I do have to inject a reality check here. Both sides are free to ask for whatever they think they’ll get in contract talks. Aim high and see where negotiations take you. The employer is free to ask all they want for movement on CSC language, but it doesn’t mean teachers have to agree to any changes there – that was a win in court. The union is also free to ask for whatever they feel they’ll get; see how this works?

What is harmful though, is that the rhetoric can get toxic outside the negotiating rooms. Teachers are a powerful ally to the NDP and some loud mouths online are using this delicate negotiating period as a means to drive a wedge here. As if by electing the BC Liberals back to power will mean any better gains for teachers (hint: it won’t).

Do yourselves a favour and let the negotiating teams do their work; ignore the rhetorical hot air like its a bad smell..because it will blow away.

My2bits

Happy pride month!

Look, as a straight white guy, I shouldn’t have anything to say about Pride Month, the rainbow flag or the many pride parades and related events happening in June.

Except for this: human rights.

Once you accept the fact that the state has no business interfering with the private affairs of consenting adults, it’s an easy journey to see why it’s our duty to speak out in support of our allies in the various corners within the rainbow community.

Nowhere on earth is it illegal for straight people to exist. Nowhere would a straight person be put to death for being straight. But in this time, on this planet, gays, transgendered folks, women, people of colour, are all feeling the hysterical backlash by powerful conservative social engineering.

It’s open season in some areas.

What happened to “do no harm”, or live and let live?

Objecting to someone else’s sexual identity or preference is like protesting what someone else orders from a restaurant menu.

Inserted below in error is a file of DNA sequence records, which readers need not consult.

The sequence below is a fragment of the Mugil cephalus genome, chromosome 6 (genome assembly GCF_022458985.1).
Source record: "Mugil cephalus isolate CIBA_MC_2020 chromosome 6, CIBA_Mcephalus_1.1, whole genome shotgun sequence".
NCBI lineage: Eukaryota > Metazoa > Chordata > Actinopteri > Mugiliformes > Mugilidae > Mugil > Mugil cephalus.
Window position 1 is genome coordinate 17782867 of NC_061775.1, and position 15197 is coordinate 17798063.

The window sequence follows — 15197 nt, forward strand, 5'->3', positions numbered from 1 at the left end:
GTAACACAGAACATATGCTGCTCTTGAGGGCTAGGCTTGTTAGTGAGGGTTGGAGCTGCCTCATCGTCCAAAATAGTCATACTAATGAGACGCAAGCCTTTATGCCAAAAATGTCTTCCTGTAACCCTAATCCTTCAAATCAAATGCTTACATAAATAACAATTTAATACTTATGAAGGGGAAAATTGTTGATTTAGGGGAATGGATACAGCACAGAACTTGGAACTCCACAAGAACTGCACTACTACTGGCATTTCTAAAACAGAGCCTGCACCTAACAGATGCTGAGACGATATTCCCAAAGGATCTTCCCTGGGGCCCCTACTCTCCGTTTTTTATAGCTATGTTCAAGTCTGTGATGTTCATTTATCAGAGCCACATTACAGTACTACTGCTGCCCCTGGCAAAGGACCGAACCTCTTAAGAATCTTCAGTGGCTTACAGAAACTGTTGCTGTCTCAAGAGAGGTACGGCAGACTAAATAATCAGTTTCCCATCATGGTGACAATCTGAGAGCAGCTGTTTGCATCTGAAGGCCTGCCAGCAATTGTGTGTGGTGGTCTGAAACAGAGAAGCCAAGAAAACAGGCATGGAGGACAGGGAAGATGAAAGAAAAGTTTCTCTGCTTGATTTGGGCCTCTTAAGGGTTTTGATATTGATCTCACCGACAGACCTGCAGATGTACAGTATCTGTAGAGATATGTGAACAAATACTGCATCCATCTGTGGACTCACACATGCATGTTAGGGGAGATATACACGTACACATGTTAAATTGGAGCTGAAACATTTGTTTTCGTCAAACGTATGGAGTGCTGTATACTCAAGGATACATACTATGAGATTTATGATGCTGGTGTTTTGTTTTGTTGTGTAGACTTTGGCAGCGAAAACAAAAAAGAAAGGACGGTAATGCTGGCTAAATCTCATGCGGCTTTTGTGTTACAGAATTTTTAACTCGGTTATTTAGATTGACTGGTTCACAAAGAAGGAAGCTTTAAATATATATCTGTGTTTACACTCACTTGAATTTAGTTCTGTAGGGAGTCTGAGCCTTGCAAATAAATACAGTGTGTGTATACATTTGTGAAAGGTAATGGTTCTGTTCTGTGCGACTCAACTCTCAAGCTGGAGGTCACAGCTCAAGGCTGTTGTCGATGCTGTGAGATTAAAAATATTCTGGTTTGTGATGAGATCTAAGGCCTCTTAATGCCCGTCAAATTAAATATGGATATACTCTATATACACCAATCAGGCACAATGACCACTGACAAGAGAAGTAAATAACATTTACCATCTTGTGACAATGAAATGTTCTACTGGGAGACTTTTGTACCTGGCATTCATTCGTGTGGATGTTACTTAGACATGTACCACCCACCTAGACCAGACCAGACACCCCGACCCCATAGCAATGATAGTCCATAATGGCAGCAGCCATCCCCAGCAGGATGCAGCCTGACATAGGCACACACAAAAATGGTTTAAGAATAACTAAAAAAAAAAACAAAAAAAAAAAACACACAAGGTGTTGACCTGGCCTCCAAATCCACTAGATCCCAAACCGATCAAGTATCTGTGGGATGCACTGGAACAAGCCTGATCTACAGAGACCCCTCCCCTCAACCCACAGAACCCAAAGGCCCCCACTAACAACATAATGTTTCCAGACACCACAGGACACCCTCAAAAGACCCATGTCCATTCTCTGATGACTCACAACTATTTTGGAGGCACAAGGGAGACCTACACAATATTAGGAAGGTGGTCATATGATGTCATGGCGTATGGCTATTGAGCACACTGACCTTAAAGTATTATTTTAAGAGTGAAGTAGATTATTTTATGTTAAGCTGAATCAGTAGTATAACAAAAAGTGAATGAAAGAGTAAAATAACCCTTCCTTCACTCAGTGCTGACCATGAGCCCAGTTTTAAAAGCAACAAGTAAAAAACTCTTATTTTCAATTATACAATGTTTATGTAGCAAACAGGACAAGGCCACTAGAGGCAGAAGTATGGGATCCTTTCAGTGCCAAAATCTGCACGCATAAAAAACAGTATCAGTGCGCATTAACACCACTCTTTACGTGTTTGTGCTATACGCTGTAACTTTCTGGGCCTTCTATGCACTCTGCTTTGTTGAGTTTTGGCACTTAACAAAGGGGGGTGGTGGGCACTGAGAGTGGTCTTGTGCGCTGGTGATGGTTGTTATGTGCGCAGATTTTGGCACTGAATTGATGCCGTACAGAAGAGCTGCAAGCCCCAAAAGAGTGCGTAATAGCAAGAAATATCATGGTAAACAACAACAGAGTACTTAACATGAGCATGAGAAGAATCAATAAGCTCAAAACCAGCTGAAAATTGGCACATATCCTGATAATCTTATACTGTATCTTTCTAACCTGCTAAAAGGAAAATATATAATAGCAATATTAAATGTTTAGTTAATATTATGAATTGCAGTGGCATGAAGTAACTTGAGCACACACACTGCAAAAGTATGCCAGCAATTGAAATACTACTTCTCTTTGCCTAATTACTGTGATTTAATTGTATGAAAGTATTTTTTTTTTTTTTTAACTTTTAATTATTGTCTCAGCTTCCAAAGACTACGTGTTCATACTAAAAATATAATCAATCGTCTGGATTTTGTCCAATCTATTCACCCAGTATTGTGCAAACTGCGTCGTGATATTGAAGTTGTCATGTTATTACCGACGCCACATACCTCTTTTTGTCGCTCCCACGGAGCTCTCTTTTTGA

It has zero effect on you so mind your own business. Or as the Bible says, “love thy neighbor”.

My2bits

Andrew Wilkinson and his BC Liberals would be wise not to do a victory lap on the appeals court decision.

Whoops. Too late, they did.

How did we end up here? The NDP government tried to assert their right as a provincial government to protect rivers, streams and our coastline.

As it turns out, the environment wasn’t considered in this judgement, only a jurisdiction issue.

Which strikes me as odd, as the means the federal government used to initially approve #kmx was through a provincially signed “equivalency agreement”. Theoretically, if an agreement such as this can be approved, it can be repealed too.

Interesting words used in Andrew Wilkinson’s comments today that the BC govt was “smacked down”. Mr Hubris should remind Andy that it took the Supreme Court 20 minutes to “smack down” the BC Liberal government anti-teacher laws (after the BC appeals court upheld the BC Liberal government position).

This isn’t over yet. Not by a long shot.

My2bits

I’m voting for Bob Chamberlin, NDP

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This wasn’t a hard decision to be honest, but its a solid choice. Bob needs to be the next MP for Nanaimo-Ladysmith and I am happy to cast my vote for him.

But now a word about some unsettling developments that I have learned in the recent past.